Watchdog looking into legality of EPA tweet poking Dems

Watchdog looking into legality of EPA tweet poking Dems
© Greg Nash

An independent government watchdog has agreed to a Democratic senator's request to look into claims that the Environmental Protection Agency (EPA) violated the law through a politically charged tweet in April, a spokesperson confirmed on Tuesday.

The Government Accountability Office (GAO) is reviewing an April 13 tweet from the official EPA account that praised the Senate's confirmation of Andrew Wheeler as the agency's deputy administrator while adding, in part, "The Democrats couldn’t block the confirmation."

Sen. Tom UdallThomas (Tom) Stewart UdallOvernight Energy: EPA watchdog finds Pruitt spent 4K on 'excessive' travel | Agency defends Pruitt expenses | Lawmakers push EPA to recover money | Inslee proposes spending T for green jobs Lawmakers take EPA head to task for refusing to demand Pruitt repay travel expenses Overnight Defense — Presented by Huntington Ingalls Industries — Pentagon approves transfer of .5B to border wall | Dems blast move | House Dem pushes Pelosi to sue over Trump's Yemen veto MORE (D-N.M.) had sent a letter to the GAO in May asking for the review. Udall maintains that the tweet violates the Financial Services and General Government Appropriations Act, which prohibits agencies from using funds for “publicity or propaganda purposes."

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“In my view, this tweet does not advance an information function of the EPA and is purely partisan in nature,” Udall said in a statement Tuesday. “The appropriations law prohibiting federal agencies from spending on publicity and propaganda was enacted for a reason — to ensure that taxpayer dollars only support official activities, not political speech."

During a Senate hearing in mid-May, Udall questioned EPA Administrator Scott PruittEdward (Scott) Scott PruittOn The Money: New financial disclosures provide glimpse of Trump's wealth | Walmart, Macy's say tariffs will mean price hikes | Consumer agency says Education Department blocking student loan oversight Overnight Energy: EPA watchdog finds Pruitt spent 4K on 'excessive' travel | Agency defends Pruitt expenses | Lawmakers push EPA to recover money | Inslee proposes spending T for green jobs Lawmakers take EPA head to task for refusing to demand Pruitt repay travel expenses MORE about the tweet, asking if he was aware that the law prohibits propaganda.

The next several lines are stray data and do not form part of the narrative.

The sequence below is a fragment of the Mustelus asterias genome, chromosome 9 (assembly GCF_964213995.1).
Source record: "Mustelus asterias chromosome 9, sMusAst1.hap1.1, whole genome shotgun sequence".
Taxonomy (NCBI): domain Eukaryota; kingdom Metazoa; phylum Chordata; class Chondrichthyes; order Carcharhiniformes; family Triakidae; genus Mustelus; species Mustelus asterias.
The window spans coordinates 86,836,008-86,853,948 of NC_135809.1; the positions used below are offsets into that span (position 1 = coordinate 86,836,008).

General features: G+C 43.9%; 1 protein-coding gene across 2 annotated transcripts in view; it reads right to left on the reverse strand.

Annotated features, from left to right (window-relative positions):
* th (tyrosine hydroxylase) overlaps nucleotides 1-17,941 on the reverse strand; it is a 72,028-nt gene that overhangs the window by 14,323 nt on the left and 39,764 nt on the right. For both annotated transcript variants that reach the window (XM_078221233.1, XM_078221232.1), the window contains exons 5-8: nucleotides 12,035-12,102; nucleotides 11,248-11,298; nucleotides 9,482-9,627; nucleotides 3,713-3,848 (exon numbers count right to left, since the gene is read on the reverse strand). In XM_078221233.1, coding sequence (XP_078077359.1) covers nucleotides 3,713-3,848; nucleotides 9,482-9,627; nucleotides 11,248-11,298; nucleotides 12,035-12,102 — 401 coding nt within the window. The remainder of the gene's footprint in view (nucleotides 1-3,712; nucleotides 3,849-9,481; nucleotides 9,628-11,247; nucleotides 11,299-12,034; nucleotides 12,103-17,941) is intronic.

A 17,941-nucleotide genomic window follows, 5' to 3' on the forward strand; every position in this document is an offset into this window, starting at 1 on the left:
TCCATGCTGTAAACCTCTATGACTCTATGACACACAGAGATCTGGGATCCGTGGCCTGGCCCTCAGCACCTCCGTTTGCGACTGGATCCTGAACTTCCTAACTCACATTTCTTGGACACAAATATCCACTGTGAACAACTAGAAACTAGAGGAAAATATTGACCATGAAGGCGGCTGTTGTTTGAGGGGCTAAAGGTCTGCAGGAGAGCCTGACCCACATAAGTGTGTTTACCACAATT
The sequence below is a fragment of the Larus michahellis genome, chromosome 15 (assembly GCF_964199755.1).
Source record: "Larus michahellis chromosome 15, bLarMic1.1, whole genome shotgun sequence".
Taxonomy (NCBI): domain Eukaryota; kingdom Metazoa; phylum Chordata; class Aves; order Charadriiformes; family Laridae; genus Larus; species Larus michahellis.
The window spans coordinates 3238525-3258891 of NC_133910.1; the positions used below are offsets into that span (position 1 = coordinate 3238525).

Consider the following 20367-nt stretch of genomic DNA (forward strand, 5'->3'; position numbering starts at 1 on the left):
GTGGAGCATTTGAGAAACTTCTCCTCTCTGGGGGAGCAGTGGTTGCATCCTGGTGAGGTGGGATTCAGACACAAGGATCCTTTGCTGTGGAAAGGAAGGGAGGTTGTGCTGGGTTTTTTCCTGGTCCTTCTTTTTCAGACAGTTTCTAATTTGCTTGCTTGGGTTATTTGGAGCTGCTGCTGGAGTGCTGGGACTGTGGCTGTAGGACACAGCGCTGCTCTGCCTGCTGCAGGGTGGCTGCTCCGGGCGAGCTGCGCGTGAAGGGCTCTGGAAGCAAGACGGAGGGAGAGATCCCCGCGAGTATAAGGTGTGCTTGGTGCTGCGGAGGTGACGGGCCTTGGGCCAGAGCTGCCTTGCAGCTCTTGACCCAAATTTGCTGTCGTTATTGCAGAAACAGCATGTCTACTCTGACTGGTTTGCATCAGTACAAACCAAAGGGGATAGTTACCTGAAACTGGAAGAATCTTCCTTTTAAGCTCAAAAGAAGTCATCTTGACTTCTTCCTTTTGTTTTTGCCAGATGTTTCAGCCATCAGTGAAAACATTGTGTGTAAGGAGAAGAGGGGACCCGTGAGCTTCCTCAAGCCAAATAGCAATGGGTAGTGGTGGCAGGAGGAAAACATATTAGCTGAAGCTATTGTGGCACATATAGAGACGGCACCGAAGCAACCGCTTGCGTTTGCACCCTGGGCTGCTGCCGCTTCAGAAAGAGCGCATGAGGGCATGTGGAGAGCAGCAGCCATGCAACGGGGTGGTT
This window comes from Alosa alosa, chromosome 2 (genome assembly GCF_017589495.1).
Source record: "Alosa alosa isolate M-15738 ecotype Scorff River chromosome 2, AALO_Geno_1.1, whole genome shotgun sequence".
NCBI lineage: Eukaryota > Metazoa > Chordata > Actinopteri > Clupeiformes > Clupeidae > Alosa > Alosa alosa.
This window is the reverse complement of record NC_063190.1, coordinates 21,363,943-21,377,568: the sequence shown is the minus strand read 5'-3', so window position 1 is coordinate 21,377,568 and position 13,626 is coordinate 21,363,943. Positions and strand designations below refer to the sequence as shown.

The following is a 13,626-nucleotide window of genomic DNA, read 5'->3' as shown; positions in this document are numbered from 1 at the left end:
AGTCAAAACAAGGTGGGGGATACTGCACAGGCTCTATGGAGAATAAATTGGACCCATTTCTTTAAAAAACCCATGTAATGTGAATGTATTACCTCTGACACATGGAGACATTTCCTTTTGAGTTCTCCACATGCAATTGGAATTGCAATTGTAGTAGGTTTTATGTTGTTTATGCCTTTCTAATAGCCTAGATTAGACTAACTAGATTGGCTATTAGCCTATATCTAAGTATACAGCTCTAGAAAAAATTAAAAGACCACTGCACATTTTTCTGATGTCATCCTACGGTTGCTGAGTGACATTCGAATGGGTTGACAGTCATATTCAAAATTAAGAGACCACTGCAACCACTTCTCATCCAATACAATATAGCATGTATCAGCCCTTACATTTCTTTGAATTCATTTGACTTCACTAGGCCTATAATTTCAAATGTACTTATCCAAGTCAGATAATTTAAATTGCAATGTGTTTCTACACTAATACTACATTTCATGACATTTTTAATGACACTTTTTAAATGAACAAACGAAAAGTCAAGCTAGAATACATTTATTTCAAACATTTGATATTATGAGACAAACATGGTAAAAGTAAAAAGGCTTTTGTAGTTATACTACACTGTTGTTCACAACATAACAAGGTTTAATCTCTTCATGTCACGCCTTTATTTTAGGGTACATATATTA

Pruitt said that he was not aware of the tweet and agreed it shouldn't have been sent.

"Well, I was unaware of the tweet and that shouldn’t have occurred. … There should have been no mocking that took place," Pruitt said.

Asked if he would apologize, Pruitt said, "The agency should not have done that."

The Senate confirmed Wheeler as Pruitt's deputy at the EPA in April by a vote of 53-45. All the Republicans voted for Wheeler, along with Sens. Joe ManchinJoseph (Joe) ManchinLabor head warns of 'frightening uptick' in black lung disease among miners Labor leader: Trump has stopped erosion of coal jobs Overnight Energy: States fight Trump rollback of Obama lightbulb rules | Greens seek hearing over proposed rule on energy efficiency tests | Top Dem asks GAO to investigate climate threat MORE (W.Va.), Heidi HeitkampMary (Heidi) Kathryn HeitkampOn The Money: Stocks sink on Trump tariff threat | GOP caught off guard by new trade turmoil | Federal deficit grew 38 percent this fiscal year | Banks avoid taking position in Trump, Dem subpoena fight Fight over Trump's new NAFTA hits key stretch Former senators launching effort to help Dems win rural votes MORE (N.D.) and Joe DonnellyJoseph (Joe) Simon DonnellyObama honors 'American statesman' Richard Lugar Former GOP senator Richard Lugar dies at 87 Ralph Reed: Biden is a 'formidable and strong candidate' MORE (Ind.), Democrats all running for reelection this year in states President TrumpDonald John TrumpTrump calls for Republicans to be 'united' on abortion Tlaib calls on Amash to join impeachment resolution Facebook temporarily suspended conservative commentator Candace Owens MORE won in 2016.

Previously John O’Grady, the president of the American Federation of Government Employees Council 238, which represents EPA employees, sent a complaint to the U.S. Office of Special Counsel (OSC) arguing that the EPA's April tweet was in violation of the Hatch Act, which bans federal employees from engaging in political activity while on the job.

O’Grady charged that Pruitt or someone acting on his behalf directed the tweet.

“It’s not our job to basically tell them whether or not it was a violation of the law. It appeared to be a violation of the law, so we want the Office of Special Counsel to give us a clear indication,” O’Grady told Federal News Radio at the time.

However, the OSC ruled on May 23 that the tweet was not in violation of the Hatch Act and that Pruitt was not at fault.

"The tweet at issue does not give rise to a Hatch Act violation because, without more, it was not aimed at the electoral success or defeat of a political party or candidate for partisan political office," wrote Ana Galindo-Marrone, chief of the Hatch Act Unit, in a letter to Pruitt obtained by The Hill. "Accordingly, OSC has concluded that no EPA employee violated the Hatch Act."

Galindo-Marrone added that officials learned that Pruitt did not compose the tweet nor personally directed anyone at the agency to write it.